However, Shaw said the pressure on Purdy is not something this offense hasn't faced up to this point in the season.

"We have kind of dealt with that all season," Shaw said.

Purdy had an interception overturned by replay and nearly threw two or three more after being forced to throw the ball on long-yardage downs thanks to offensive line penalties or the blitzes from the Wildcats. 

Iowa State finished the night 1-13 on third down but Campbell said the skewed numbers on third down are mostly chalked up to penalties and poor execution on first and second down—putting the Cyclones in third and long.

"How many of those third downs were even in our wheelhouse, I mean they really weren't," Campbell said. "Our detail was obviously atrocious tonight and that starts with coaching and starts with us."

Rushing attack hurts Cyclones

Iowa State came into this matchup with one of the top run defenses in the Big 12, allowing just over 100 yards on the ground per game.

The Wildcats would end up with far more than 100 to seal its win over Iowa State.

Kansas State rushed for 231 yards at 4.7 yards per carry—good for two rushing scores.

The 231 yards rushing is the second most yards the Wildcats ran for in conference play — the most being 342 yards against Kansas on 11/2.

Campbell said that in this matchup, the team who came out and played more physical football, particularly on the ground, would walk away with a win.

Campbell said he felt this game was really the first time Iowa State seemed to be the less physical team on the field and said the mistakes in execution start with him.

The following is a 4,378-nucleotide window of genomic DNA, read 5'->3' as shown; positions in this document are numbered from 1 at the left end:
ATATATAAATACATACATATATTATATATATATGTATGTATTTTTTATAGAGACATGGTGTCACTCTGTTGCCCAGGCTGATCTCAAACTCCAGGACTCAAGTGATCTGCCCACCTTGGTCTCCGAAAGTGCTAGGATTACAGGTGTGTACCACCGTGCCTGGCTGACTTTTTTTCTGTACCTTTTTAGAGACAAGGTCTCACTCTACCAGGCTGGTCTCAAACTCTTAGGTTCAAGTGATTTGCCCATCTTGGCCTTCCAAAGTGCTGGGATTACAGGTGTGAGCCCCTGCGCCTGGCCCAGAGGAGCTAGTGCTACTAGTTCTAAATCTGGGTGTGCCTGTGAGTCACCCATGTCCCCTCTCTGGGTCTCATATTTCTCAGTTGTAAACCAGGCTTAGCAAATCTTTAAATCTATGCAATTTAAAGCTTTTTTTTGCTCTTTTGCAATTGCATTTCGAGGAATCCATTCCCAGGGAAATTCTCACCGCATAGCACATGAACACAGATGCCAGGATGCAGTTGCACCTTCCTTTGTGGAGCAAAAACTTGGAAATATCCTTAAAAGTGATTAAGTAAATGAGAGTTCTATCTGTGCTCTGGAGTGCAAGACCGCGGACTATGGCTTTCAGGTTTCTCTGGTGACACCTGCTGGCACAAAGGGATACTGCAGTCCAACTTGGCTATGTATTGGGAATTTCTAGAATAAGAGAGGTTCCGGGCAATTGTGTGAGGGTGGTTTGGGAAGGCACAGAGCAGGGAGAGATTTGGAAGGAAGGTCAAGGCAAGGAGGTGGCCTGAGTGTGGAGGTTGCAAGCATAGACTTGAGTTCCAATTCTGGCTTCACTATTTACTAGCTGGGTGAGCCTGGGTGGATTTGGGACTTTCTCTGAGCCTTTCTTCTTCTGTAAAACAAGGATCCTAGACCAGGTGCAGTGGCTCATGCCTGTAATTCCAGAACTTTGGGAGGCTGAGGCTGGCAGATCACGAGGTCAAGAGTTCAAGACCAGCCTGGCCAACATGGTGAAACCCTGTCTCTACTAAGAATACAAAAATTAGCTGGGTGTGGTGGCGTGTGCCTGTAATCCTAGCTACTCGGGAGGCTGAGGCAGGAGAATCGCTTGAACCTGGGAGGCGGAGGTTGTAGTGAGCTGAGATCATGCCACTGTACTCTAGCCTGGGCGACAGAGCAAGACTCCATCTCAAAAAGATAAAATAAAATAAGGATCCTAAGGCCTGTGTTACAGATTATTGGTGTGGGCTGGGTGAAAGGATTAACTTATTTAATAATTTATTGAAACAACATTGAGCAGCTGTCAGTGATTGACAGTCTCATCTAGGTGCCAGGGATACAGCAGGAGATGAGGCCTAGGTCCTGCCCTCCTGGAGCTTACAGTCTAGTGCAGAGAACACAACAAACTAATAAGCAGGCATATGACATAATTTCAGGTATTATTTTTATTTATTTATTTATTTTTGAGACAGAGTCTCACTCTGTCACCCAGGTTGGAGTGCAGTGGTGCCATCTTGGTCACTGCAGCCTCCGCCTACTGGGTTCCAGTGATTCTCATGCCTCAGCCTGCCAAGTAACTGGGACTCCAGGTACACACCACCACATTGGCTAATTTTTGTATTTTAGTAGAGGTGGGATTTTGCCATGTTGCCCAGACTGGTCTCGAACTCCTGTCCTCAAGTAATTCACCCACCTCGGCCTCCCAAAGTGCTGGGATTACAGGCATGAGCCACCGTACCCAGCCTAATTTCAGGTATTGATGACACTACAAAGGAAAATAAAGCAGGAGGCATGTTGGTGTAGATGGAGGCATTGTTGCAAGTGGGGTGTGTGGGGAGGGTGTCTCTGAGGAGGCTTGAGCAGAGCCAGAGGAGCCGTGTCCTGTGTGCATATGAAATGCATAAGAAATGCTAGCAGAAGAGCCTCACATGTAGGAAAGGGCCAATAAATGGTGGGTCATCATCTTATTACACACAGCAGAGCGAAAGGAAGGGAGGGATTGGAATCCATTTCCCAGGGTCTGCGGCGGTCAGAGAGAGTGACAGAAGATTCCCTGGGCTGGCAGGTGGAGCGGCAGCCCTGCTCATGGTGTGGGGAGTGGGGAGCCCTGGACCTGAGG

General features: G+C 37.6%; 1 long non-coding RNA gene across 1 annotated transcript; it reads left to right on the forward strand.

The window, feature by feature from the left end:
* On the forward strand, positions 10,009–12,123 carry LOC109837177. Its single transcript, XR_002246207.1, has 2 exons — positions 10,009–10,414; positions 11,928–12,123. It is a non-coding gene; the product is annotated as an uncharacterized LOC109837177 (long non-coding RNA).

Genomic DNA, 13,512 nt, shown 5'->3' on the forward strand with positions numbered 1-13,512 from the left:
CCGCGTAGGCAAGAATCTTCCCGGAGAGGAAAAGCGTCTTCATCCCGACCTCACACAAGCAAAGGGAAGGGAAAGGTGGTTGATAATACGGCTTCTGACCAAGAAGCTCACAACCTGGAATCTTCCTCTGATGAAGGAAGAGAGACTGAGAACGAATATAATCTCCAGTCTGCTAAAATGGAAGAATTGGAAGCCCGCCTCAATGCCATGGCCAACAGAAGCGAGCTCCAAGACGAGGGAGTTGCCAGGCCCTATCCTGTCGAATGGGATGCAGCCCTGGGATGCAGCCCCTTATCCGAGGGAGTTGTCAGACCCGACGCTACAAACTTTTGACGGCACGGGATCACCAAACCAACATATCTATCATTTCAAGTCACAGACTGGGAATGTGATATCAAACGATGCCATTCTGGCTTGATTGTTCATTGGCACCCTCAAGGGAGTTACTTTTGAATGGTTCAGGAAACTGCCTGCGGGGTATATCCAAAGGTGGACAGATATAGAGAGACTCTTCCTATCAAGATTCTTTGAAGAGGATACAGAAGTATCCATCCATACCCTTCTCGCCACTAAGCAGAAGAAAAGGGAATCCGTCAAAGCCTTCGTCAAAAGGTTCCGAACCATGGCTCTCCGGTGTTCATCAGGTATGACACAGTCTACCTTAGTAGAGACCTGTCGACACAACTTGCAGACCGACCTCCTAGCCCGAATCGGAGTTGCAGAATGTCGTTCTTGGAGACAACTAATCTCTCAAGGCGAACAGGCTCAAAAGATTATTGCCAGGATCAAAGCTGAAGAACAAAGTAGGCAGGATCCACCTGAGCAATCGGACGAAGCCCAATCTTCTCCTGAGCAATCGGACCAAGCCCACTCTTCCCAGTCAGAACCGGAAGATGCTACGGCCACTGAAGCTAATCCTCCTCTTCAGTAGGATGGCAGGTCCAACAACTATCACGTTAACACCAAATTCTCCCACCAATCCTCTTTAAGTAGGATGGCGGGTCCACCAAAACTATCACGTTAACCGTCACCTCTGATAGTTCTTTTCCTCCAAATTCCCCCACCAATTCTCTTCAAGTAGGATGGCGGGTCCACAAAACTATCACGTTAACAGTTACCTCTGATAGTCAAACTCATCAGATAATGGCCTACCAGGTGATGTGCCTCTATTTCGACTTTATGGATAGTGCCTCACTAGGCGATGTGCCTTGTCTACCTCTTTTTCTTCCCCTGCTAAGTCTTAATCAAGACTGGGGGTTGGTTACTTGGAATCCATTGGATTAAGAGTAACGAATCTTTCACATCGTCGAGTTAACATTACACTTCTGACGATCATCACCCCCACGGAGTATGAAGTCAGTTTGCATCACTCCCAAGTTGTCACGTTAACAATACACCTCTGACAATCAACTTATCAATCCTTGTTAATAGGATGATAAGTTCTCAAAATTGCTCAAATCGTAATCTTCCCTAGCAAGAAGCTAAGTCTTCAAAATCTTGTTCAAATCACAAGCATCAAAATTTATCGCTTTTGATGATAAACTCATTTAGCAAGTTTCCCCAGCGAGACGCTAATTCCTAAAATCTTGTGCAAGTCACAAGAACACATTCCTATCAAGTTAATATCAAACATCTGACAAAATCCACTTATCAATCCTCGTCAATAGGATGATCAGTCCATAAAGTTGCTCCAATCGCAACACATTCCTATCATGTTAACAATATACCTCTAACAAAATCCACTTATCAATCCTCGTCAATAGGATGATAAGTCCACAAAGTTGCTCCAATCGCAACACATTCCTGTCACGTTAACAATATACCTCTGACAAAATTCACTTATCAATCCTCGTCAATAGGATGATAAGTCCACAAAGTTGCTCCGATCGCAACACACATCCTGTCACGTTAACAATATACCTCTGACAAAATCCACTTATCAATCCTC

"I felt like on a night like tonight, the more physical football team was gonna win the game, the team that was gonna be able to rush the football and they did and we didn't," Campbell said. 

One of positives on the defensive side was Will McDonald, who recorded his fourth and fifth sack in his last three games.

"We just messed up on our details which got the best of us," McDonald said.

McDonald may have recorded two sacks against Kansas State, but felt Iowa State lacked in execution and details.

With this being game number 12 on the season, McDonald said he knows that the coaching staff expects details and assignments to be down pat, but in the end, details cost the Cyclones up front.

ISUvKU

Defensive end Will McDonald rushes the back field to force the sack against University of Kansas. Iowa State won 41-31 on Nov. 23 at Jack Trice Stadium.

Kansas State's 231 yards on the ground was the most Iowa State has given up all season.

Greg Eisworth said that the Cyclones were out of gaps on a few occasions and a team like Kansas State will make you pay if you aren't careful.

Eisworth said that the elements did not play much of a factor in how the defense stumbled but said that Kansas State 

"They do what they do, they play good football, they play sound," Eisworth said.